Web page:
The largest source of Newhouse‘s wealth was derived from the $10.4 billion sale of cable operator Bright House Networks LLC to Charter Communications Inc. in May 2016. Another sizable section came from his stake in Discovery Communications Inc ., which owns Discovery Channel, TLC and Animal Planet.

Samuel Irving Newhouse Jr. was born Nov. 8, 1927, in New York. He and his brother spent their early years in a house on Staten Island’s Ward Hill overlooking New York Harbor before the family moved to a 14 -room duplex on Park Avenue in Manhattan.

Their father — the son of a Russian Jewish immigrant, Meier Neuhaus, who left Manhattan’s Lower East Side tenements for New Jersey — had restored the finances of the Bayonne Times and used his profits in 1922 to buy the Staten Island Advance, which would be the foundation of his newspaper chain.

Their mother, the former Mitzi Epstein, attended New York’s Parsons School of Design and shared a adore of art with her first-born son. She” lives in a whirl of high fashion ,” Time reported in 1962. Sam Newhouse liked to say that he bought Conde Nast, Vogue in particular, as a 35 th anniversary present for his wife, who began taking annual tour of Europe’s fashion houses.

Feared Failure

As a teen in high school and at college, Si Newhouse was tormented by” the fear of neglecting his exacting father-god” and divulged to a friend that he thought about suicide, Maier wrote. He attended the private, all-male Horace Mann School in New York, then recruited at Syracuse University, fulfilling a hope of “his fathers”, who owned Syracuse’s two daily newspapers as well as a radio terminal and a television station.

He lowered out after three years and, with his father’s assist, tried to find a home for himself in journalism, beginning with a stint in Paris for the International News Service. After serving two years in the U.S. Air force, he was sending them to Harrisburg, Pennsylvania, to oversee the two daily newspapers that his father had added to his holdings.

He was working at the Star-Ledger newspaper in Newark, New Jersey, when his father bought Conde Nast Publications, publisher of Vogue, House& Garden, Glamour and the Vogue Pattern Book, for a reported$ 5 million in 1959. Soon he was given responsibility to administer Conde Nast and operated various chores at Glamour to hear the publication business. He was identified publisher of the U.S. edition of Vogue in 1964 and chairman of Conde Nast in 1975.

” Si took great satisfaction in Conde Nast’s business success and he belief, as we do, that its best days lie ahead ,” their own families said in an emailed statement Sunday.” On behalf of everybody in our household, we are hoping celebrating Si’s legacy by resuming his passionate support for Conde Nast and for your extraordinary employment .”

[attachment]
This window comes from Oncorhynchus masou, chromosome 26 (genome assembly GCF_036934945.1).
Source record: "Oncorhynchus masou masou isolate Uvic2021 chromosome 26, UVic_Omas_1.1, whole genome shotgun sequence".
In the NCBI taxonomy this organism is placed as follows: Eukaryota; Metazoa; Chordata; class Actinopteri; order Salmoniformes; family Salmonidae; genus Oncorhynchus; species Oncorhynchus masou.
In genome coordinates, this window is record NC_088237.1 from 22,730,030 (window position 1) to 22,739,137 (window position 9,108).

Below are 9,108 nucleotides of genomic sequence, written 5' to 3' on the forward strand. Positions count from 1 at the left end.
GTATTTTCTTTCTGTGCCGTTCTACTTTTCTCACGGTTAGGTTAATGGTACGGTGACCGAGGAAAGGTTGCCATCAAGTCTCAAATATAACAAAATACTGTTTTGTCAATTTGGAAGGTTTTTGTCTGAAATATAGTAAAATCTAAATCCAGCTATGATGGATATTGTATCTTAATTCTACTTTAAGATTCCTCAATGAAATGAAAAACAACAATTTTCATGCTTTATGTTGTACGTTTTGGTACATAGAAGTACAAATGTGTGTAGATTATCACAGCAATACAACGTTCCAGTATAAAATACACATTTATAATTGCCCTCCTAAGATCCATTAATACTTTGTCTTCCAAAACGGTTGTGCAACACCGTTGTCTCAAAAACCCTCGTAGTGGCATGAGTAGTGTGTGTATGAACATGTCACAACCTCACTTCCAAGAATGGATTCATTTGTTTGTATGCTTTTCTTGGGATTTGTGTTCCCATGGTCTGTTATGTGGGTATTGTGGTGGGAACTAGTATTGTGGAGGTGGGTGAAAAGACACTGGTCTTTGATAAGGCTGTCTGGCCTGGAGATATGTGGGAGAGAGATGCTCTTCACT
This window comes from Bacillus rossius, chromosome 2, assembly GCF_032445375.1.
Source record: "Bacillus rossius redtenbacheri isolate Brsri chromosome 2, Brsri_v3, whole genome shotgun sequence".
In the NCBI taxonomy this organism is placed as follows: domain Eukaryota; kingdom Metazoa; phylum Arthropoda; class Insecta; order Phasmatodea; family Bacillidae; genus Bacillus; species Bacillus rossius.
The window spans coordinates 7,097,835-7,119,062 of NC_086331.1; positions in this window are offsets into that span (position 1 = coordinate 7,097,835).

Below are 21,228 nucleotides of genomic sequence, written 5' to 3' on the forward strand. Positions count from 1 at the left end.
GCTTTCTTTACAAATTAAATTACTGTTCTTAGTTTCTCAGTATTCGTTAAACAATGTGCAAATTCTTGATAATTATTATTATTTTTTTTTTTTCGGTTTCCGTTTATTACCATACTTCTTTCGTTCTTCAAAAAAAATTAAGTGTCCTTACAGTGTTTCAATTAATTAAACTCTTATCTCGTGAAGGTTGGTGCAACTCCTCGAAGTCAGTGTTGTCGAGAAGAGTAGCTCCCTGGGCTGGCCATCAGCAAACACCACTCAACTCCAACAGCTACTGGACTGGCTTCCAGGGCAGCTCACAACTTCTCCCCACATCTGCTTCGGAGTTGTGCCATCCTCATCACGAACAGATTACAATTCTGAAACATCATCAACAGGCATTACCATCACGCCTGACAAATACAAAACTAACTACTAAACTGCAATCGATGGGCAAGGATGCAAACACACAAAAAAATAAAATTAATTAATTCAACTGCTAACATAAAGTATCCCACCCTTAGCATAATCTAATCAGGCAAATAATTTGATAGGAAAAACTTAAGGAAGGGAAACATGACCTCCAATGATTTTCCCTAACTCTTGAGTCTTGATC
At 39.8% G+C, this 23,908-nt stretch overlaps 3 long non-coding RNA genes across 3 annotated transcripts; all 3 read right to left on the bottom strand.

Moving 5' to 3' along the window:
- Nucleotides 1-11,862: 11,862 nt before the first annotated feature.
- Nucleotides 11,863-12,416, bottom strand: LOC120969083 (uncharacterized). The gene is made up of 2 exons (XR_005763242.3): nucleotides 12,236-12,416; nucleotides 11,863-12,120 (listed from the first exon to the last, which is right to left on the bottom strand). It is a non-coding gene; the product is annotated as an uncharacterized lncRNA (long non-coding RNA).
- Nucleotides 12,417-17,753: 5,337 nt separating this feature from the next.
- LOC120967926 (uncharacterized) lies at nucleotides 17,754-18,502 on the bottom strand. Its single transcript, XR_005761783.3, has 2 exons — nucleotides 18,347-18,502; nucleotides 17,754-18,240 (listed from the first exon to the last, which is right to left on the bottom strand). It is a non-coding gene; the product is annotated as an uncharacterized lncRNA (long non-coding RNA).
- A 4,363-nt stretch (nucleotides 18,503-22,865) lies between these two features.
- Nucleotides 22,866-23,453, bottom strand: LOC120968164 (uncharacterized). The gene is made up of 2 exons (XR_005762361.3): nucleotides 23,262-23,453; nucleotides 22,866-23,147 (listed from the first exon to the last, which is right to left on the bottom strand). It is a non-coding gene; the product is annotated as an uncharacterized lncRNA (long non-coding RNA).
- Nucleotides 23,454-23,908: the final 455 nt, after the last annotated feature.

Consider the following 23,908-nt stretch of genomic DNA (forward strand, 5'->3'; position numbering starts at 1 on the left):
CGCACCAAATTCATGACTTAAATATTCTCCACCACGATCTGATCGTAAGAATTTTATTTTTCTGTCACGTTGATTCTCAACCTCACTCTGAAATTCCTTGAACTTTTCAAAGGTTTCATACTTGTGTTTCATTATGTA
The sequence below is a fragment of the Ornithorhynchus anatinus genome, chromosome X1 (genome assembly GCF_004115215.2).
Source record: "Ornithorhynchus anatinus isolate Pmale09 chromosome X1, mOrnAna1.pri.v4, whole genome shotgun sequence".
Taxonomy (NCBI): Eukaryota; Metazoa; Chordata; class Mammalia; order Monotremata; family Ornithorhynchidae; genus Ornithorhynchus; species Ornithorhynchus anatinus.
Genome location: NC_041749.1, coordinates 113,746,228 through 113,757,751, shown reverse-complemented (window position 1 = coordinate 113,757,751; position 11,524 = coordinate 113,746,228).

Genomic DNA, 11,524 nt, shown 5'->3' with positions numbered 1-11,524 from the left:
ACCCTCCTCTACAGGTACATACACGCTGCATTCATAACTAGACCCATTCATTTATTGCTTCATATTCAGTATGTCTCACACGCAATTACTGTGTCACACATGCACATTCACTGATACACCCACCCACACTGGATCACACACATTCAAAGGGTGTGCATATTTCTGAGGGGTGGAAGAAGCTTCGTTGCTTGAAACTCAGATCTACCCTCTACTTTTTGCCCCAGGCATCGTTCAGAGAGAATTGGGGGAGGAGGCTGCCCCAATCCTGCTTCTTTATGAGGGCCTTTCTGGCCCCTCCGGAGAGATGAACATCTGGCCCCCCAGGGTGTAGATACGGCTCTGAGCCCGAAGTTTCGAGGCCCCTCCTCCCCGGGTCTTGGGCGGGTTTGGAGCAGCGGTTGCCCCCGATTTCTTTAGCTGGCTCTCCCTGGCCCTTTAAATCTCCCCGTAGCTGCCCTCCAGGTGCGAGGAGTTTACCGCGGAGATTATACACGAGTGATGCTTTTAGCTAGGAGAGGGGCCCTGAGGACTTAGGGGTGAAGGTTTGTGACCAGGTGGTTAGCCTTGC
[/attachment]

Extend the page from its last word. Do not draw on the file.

‘Newhouse Concept’

Alexander Liberman, a Russian-born artist and photographer who was Conde Nast’s artistry director, became a mentor to Newhouse and rose to editorial director. According to Maier, “its been” Liberman who came up with the word” the Newhouse theory” to describe a publication model that placed a payment on marketing, readership surveys, circulation figures and advertising revenue.

The Newhouse method” was to blur the differences between editorial and ad, discrepancies between what was used to inform and what was used to sell ,” Maier wrote.” Although his region was “the worlds” of women’s style publications, Si Newhouse was still a very practical bottom-line publisher like “his fathers” .”

As head of a closely held company, Newhouse had extra leeway to take risks. The first was his decision to revive Vanity Fair, the richly shown monthly chronicle of strength, opulence and luminary that, according to its mission statement,” provokes and drives the popular dialogue .”

Star Staff

First under Brown — the third editor of Newhouse’s first year — and then under Carter starting in 1992, Vanity Fair assembled a roster of sun benefactors, including columnists Dominick Dunne and Christopher Hitchens, reporter Gail Sheehy and photographer Annie Leibovitz. International editions are published in the U.K ., Spain and Italy.

Newhouse expanded its scope of application of the family company in 1980 by purchasing book publisher Random House Inc. from the RCA Corp. for $70 million. After almost two decades of efforts to integrate volumes into the company’s other media stores, Newhouse sold Random House in 1998 to Bertelsmann AG, proprietor of Bantam Doubleday Dell, for about $1.1 billion.

Explaining the rationale for why the sale, Newhouse told Publishers Weekly:” There were private, practical, and governmental ingredients — inheritance taxes — that constructed us decide that we had to focus the business. This was originally a newspaper company and at its heart, it remains one. The magazines are the second major area, with cable concerns next .”

Newhouse had three children, Samuel, Wynn and Pamela, with his first wife, Jane Franke, whom he had met in college. His second marriage was to Victoria de Ramel, the former spouse of a French counting. His survivors include his wife; two children, Samuel and Pamela; two brothers, Donald; five grandchildren and three great-grandchildren, according to the family statement.